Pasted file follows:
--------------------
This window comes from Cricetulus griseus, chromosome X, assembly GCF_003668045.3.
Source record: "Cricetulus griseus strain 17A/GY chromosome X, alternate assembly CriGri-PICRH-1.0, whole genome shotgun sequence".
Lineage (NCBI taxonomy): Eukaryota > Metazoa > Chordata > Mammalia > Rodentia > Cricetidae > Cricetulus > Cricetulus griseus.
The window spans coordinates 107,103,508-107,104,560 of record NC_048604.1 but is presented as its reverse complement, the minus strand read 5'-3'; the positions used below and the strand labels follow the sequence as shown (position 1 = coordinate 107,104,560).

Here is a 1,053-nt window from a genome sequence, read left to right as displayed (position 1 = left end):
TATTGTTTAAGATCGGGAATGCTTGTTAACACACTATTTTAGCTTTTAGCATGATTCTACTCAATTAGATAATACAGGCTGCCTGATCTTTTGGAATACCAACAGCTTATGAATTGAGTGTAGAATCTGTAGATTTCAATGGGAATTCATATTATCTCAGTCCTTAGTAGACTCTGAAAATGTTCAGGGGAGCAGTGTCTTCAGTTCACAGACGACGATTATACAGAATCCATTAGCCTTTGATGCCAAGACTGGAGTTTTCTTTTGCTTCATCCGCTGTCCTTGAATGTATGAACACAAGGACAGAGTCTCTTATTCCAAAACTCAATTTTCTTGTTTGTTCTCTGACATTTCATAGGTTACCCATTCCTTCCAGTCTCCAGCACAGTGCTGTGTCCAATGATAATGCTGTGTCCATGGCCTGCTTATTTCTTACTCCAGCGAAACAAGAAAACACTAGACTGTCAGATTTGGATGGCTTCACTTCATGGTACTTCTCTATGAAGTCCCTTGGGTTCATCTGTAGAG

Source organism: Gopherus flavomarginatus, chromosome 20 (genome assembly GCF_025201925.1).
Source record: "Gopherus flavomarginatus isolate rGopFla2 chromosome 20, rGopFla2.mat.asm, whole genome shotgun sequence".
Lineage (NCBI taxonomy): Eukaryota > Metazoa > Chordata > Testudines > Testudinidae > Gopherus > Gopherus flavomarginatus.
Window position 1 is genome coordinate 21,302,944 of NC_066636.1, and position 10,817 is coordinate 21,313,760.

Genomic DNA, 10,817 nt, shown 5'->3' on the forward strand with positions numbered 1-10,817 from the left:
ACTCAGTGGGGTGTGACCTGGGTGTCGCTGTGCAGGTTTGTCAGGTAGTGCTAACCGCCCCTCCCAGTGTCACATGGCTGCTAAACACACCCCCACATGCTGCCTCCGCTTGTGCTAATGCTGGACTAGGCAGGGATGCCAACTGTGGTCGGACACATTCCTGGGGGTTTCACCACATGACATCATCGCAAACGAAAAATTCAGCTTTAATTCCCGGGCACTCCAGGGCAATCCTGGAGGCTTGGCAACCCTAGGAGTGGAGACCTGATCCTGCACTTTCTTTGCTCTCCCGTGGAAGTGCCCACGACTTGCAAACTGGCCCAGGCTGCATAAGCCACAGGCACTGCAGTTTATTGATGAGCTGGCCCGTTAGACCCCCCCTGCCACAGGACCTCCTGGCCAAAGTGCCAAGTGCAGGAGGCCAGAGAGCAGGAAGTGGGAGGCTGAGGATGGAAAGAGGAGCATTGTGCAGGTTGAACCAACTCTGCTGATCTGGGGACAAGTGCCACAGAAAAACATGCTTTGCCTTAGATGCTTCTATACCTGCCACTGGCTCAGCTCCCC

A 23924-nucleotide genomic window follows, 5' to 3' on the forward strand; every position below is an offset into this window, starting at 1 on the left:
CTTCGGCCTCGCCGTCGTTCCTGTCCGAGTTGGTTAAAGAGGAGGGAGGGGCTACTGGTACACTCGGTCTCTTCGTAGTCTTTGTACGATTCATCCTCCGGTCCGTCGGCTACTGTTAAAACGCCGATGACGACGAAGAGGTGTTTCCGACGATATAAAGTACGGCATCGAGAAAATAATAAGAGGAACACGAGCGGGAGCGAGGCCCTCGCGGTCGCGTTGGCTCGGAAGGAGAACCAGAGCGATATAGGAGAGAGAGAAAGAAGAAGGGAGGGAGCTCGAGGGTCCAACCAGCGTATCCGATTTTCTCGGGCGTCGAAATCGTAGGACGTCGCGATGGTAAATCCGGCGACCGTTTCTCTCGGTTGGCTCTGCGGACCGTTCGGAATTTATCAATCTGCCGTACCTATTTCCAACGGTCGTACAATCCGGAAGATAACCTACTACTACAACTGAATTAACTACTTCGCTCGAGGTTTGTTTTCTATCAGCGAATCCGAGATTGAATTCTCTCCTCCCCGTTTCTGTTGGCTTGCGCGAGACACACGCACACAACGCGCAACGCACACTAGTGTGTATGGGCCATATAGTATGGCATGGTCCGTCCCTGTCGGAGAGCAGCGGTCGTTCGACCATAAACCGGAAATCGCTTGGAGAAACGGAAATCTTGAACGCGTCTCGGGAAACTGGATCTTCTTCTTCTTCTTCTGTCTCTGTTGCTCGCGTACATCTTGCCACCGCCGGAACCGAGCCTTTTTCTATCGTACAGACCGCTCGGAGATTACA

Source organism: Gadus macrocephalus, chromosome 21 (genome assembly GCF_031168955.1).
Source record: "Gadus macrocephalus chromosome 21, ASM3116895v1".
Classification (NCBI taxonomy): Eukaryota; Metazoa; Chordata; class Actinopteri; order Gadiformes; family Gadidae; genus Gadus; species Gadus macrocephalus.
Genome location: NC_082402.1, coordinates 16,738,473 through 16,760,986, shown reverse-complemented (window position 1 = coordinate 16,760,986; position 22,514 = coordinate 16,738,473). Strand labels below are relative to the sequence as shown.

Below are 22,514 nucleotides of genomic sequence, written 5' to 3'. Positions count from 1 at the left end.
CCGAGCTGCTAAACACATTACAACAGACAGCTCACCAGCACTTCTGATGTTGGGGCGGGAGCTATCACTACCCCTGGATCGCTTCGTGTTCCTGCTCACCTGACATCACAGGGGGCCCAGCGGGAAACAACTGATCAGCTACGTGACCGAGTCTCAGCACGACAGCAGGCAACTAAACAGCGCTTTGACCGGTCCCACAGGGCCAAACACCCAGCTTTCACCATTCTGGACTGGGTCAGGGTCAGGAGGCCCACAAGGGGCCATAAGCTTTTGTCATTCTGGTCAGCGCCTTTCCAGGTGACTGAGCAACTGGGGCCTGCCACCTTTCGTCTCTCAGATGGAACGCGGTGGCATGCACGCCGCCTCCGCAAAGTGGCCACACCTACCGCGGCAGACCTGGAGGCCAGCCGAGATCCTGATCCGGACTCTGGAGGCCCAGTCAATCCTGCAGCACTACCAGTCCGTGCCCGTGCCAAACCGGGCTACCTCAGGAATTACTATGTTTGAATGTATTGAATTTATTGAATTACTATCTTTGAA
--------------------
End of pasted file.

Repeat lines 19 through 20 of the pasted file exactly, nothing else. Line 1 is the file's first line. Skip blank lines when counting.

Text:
Below are 22,514 nucleotides of genomic sequence, written 5' to 3'. Positions count from 1 at the left end.
CCGAGCTGCTAAACACATTACAACAGACAGCTCACCAGCACTTCTGATGTTGGGGCGGGAGCTATCACTACCCCTGGATCGCTTCGTGTTCCTGCTCACCTGACATCACAGGGGGCCCAGCGGGAAACAACTGATCAGCTACGTGACCGAGTCTCAGCACGACAGCAGGCAACTAAACAGCGCTTTGACCGGTCCCACAGGGCCAAACACCCAGCTTTCACCATTCTGGACTGGGTCAGGGTCAGGAGGCCCACAAGGGGCCATAAGCTTTTGTCATTCTGGTCAGCGCCTTTCCAGGTGACTGAGCAACTGGGGCCTGCCACCTTTCGTCTCTCAGATGGAACGCGGTGGCATGCACGCCGCCTCCGCAAAGTGGCCACACCTACCGCGGCAGACCTGGAGGCCAGCCGAGATCCTGATCCGGACTCTGGAGGCCCAGTCAATCCTGCAGCACTACCAGTCCGTGCCCGTGCCAAACCGGGCTACCTCAGGAATTACTATGTTTGAATGTATTGAATTTATTGAATTACTATCTTTGAA